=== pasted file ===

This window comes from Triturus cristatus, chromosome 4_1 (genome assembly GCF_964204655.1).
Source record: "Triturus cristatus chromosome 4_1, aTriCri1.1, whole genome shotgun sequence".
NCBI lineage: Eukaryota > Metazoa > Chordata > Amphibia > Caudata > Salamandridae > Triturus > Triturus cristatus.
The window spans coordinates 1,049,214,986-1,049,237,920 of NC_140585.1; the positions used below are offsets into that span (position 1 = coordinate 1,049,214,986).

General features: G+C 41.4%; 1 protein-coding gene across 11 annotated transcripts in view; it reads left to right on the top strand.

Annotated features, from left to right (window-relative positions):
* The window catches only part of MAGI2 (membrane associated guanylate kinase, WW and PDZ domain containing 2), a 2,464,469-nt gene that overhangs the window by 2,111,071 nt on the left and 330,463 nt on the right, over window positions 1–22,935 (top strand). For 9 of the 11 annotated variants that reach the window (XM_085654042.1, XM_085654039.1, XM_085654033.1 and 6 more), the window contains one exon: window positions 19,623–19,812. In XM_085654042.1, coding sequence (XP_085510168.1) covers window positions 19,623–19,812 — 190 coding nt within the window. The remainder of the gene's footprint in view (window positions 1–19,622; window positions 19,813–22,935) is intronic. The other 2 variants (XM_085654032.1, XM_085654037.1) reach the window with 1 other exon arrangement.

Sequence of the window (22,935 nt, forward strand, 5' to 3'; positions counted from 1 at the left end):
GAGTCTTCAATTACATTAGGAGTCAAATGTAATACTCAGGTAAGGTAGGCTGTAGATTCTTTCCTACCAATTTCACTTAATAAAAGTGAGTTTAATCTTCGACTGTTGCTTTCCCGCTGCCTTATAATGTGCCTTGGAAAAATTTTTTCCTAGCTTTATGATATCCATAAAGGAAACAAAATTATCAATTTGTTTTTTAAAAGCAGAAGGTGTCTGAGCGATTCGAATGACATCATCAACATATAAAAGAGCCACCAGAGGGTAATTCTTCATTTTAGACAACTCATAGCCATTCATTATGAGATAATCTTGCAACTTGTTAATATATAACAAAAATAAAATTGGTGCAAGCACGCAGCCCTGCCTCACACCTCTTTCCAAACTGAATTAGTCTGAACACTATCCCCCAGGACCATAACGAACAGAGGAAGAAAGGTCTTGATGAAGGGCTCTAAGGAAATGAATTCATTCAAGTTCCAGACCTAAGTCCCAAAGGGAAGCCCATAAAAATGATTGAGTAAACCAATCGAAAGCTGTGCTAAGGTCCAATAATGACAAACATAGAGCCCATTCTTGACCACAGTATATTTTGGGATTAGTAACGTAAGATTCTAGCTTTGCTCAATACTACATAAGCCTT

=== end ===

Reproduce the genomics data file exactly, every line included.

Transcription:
This window comes from Triturus cristatus, chromosome 4_1 (genome assembly GCF_964204655.1).
Source record: "Triturus cristatus chromosome 4_1, aTriCri1.1, whole genome shotgun sequence".
NCBI lineage: Eukaryota > Metazoa > Chordata > Amphibia > Caudata > Salamandridae > Triturus > Triturus cristatus.
The window spans coordinates 1,049,214,986-1,049,237,920 of NC_140585.1; the positions used below are offsets into that span (position 1 = coordinate 1,049,214,986).

General features: G+C 41.4%; 1 protein-coding gene across 11 annotated transcripts in view; it reads left to right on the top strand.

Annotated features, from left to right (window-relative positions):
* The window catches only part of MAGI2 (membrane associated guanylate kinase, WW and PDZ domain containing 2), a 2,464,469-nt gene that overhangs the window by 2,111,071 nt on the left and 330,463 nt on the right, over window positions 1–22,935 (top strand). For 9 of the 11 annotated variants that reach the window (XM_085654042.1, XM_085654039.1, XM_085654033.1 and 6 more), the window contains one exon: window positions 19,623–19,812. In XM_085654042.1, coding sequence (XP_085510168.1) covers window positions 19,623–19,812 — 190 coding nt within the window. The remainder of the gene's footprint in view (window positions 1–19,622; window positions 19,813–22,935) is intronic. The other 2 variants (XM_085654032.1, XM_085654037.1) reach the window with 1 other exon arrangement.

Sequence of the window (22,935 nt, forward strand, 5' to 3'; positions counted from 1 at the left end):
GAGTCTTCAATTACATTAGGAGTCAAATGTAATACTCAGGTAAGGTAGGCTGTAGATTCTTTCCTACCAATTTCACTTAATAAAAGTGAGTTTAATCTTCGACTGTTGCTTTCCCGCTGCCTTATAATGTGCCTTGGAAAAATTTTTTCCTAGCTTTATGATATCCATAAAGGAAACAAAATTATCAATTTGTTTTTTAAAAGCAGAAGGTGTCTGAGCGATTCGAATGACATCATCAACATATAAAAGAGCCACCAGAGGGTAATTCTTCATTTTAGACAACTCATAGCCATTCATTATGAGATAATCTTGCAACTTGTTAATATATAACAAAAATAAAATTGGTGCAAGCACGCAGCCCTGCCTCACACCTCTTTCCAAACTGAATTAGTCTGAACACTATCCCCCAGGACCATAACGAACAGAGGAAGAAAGGTCTTGATGAAGGGCTCTAAGGAAATGAATTCATTCAAGTTCCAGACCTAAGTCCCAAAGGGAAGCCCATAAAAATGATTGAGTAAACCAATCGAAAGCTGTGCTAAGGTCCAATAATGACAAACATAGAGCCCATTCTTGACCACAGTATATTTTGGGATTAGTAACGTAAGATTCTAGCTTTGCTCAATACTACATAAGCCTT